Official data has a habit of being out of sync and lagging, necessarily as its aim is to get an accurate understanding of performance, that takes time, effort and a drive for quality. Big decisions are made on this data and we need to know it’s right. But how do we know what’s going on now given the time issues?
This takes a balanced approach, using short term leading indicators, near to the activity and reflecting on the official statistics for accuracy, evidence and reflection. The man indicator of productivity used to measure regional performance is GVA, released yearly in December, this first release is an estimate and is revised backwards in subsequent years.
What does the latest data say now for the West Midlands?
The general state of the economy is that issues we saw last year in the Purchasing Managers Index are now coming through in official quarterly GDP data. This is after a very strong performance in previous years, but generally, the outlook in current data is more positive following the certainty of Brexit.
- ONS annual GVA data for 2018 (released in December 2019 and the most accurate data for that year) shows the economy was at £105bn, this was revised upwards and growth was above the UK level at 4.6% versus 3.4%. Higher than initial estimates predicted.
- More recent ONS quarterly GDP April to June 2019 – the West Midlands was negative by 1.6%. Production had largest negative growth (2.6%), with construction (1.8%), services (1.3%) and agriculture sectors (0.6%) all falling.
- Construction continues to make the largest contribution to growth and finance has seen a significant rise (6.9% and an overall contribution of 0.30pp) this could potentially be HSBC hitting the numbers. On the previous year, growth was also negative for the region 0.6%, whilst London continues to see substantial growth at 4.5%.
- PMI – there has been a rise in orders for first time in December with firms optimistic and expectations at a high, business activity has had the strongest upturn with PMI at 51.6 since April last year. The has been a continued reduction in backorders and a decrease in outputs focused on the manufacturing sector, whilst Recruitment has barely changed. Growth is being driven by higher business volumes in the service sector. However, it is overall weaker in the region than elsewhere in the UK.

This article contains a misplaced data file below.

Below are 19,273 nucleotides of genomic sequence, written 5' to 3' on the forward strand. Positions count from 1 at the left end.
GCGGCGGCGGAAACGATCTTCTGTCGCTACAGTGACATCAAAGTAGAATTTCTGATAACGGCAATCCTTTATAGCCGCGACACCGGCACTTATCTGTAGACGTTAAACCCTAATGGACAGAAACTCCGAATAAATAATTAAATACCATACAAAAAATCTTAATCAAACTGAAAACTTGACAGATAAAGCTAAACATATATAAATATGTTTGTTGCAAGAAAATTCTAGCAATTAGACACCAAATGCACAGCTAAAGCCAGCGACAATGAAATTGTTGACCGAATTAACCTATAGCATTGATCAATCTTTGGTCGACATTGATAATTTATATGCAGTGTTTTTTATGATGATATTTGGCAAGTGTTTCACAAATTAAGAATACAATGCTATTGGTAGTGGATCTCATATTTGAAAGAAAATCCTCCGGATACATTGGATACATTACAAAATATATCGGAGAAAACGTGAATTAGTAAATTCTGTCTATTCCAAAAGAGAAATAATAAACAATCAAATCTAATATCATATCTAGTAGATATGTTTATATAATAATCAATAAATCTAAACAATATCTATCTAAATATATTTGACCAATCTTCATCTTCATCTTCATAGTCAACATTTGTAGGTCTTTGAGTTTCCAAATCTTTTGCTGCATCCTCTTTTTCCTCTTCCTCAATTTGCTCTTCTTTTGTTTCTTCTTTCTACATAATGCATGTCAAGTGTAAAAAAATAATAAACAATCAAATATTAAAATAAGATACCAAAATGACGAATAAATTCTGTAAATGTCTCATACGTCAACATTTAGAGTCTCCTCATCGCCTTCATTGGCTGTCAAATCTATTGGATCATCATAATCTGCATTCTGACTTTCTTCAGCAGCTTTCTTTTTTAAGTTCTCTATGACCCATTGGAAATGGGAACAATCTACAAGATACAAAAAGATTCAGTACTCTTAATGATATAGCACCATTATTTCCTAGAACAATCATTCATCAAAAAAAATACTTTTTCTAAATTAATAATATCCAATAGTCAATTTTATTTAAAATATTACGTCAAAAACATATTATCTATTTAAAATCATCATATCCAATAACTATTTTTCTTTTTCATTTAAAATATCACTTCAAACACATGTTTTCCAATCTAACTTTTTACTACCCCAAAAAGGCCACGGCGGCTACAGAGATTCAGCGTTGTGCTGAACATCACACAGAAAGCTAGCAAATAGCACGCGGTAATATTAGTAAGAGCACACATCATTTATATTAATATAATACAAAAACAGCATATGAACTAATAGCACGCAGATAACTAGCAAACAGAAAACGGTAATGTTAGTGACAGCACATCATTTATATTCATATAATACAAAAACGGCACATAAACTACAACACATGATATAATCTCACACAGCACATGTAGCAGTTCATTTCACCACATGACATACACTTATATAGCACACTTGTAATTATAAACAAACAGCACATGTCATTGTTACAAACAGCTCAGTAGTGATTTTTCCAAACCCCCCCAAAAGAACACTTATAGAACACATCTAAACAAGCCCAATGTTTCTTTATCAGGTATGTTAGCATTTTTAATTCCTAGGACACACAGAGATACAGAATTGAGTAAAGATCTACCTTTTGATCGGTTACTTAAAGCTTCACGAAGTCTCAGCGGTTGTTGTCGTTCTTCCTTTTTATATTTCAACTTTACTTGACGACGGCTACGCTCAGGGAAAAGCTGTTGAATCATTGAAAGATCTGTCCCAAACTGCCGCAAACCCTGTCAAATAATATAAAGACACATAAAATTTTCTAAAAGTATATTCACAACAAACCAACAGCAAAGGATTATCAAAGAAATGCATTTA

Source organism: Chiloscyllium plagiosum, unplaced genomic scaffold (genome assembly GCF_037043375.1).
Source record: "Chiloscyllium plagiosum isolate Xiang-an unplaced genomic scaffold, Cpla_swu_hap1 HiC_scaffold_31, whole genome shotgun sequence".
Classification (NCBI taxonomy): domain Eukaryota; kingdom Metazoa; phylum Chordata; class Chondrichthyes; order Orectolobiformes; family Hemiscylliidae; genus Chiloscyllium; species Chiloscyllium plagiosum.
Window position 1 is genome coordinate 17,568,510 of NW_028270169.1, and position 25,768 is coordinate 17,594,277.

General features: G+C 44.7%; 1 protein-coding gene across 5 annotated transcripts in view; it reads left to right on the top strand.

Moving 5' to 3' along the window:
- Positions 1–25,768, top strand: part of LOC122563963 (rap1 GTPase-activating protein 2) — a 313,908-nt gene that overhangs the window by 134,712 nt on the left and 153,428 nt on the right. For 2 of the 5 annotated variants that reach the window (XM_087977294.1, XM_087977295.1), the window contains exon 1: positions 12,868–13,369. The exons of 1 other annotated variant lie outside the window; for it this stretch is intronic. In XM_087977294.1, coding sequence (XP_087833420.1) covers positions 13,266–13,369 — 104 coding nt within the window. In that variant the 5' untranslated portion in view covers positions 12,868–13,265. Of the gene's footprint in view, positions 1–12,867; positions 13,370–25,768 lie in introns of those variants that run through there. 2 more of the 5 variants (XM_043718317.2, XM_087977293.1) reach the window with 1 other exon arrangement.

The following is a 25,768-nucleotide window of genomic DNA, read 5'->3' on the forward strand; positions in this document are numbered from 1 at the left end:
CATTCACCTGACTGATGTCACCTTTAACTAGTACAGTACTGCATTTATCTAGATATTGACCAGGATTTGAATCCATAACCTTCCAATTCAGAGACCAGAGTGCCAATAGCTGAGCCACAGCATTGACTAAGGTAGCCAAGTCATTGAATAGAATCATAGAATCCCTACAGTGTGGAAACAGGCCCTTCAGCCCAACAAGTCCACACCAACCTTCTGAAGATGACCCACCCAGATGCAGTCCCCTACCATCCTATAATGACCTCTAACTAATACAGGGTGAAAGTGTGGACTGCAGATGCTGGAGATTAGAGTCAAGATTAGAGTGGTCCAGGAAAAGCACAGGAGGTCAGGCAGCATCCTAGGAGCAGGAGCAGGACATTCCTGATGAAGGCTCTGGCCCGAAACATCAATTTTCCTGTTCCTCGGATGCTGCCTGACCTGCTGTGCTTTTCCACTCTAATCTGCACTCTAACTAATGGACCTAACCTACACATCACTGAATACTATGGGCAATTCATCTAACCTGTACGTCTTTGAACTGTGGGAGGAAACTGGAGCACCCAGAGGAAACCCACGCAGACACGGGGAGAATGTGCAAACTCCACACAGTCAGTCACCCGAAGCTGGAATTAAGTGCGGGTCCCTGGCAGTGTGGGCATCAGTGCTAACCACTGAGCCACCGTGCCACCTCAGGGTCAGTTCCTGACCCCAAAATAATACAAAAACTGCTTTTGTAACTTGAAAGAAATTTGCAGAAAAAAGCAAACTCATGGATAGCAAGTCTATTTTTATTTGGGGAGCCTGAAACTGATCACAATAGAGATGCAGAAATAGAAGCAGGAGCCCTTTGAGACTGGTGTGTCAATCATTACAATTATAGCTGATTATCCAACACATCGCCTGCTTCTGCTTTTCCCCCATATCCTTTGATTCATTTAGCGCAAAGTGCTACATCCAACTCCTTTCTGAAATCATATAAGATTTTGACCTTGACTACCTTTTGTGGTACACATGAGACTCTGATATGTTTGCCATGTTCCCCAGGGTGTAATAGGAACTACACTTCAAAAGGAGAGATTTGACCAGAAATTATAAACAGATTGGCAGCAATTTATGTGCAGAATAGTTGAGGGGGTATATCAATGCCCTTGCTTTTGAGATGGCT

- PWC – economic growth modest for 2020, but risks weighted on the downside. Consumer spending has driven the economy but the housing market cooled and business investment declining.
- BoE – early signs growth picking up, but if it doesn’t materialise then we should expect an interest rate fall
But will Coronavirus affect this outlook?
- China and global slow down – Oxford Economics forecast dropped from 6.1% to 5.6% growth which could reduce global growth by 0.2%. China is now the world’s second-biggest economy unlike when SARS hit and is the largest trader in the world and central to many supply chains.
- Internationally, lower growth continues, and with the effect of Coronavirus, this could dip to lowest since the financial crash. So far the shut down has been in the normal lunar period so the impact will be modest. But if it continues, the impact could rise significantly especially on the automotive supply chain. Wuhan is central to that sector with 50% of all its manufacturing in this sector and 25% in technology supplies.
- Rebound is shaky due to large Chinese debts and although the government is pumping funds into businesses, this is likely to be into zombie firms.
- The Travel and Tourism sectors are at high-risk, passengers from China have dropped by 55% in the lunar New Year period and they spend more than any other country internationally. This may have a short term impact on oil sales.
- Retail and hospitality is taking a hit due to to the knock-on impact of fear associated with the virus.
- Automotive, electronic and industrial supply chains are weakening, with a sharp drop in container volumes. All Toyota plants in China have been shut down.
- Student numbers could be hit for next year as this is the major recruitment period and students not returning will create a drop in expenditure locally.
Understanding the current economic conditions requires an appreciation of the past, present and future. A recognition and interpretation of the data and an understanding of the difference between data points and how they build an accurate picture of the current landscape. Otherwise, actions that may need to be taken in response to the data may be too late or inappropriate.
This blog was written by Rebecca Riley, Administrative Director, City-REDI.
The views expressed in this analysis post are those of the authors and not necessarily those of City-REDI or the University of Birmingham.
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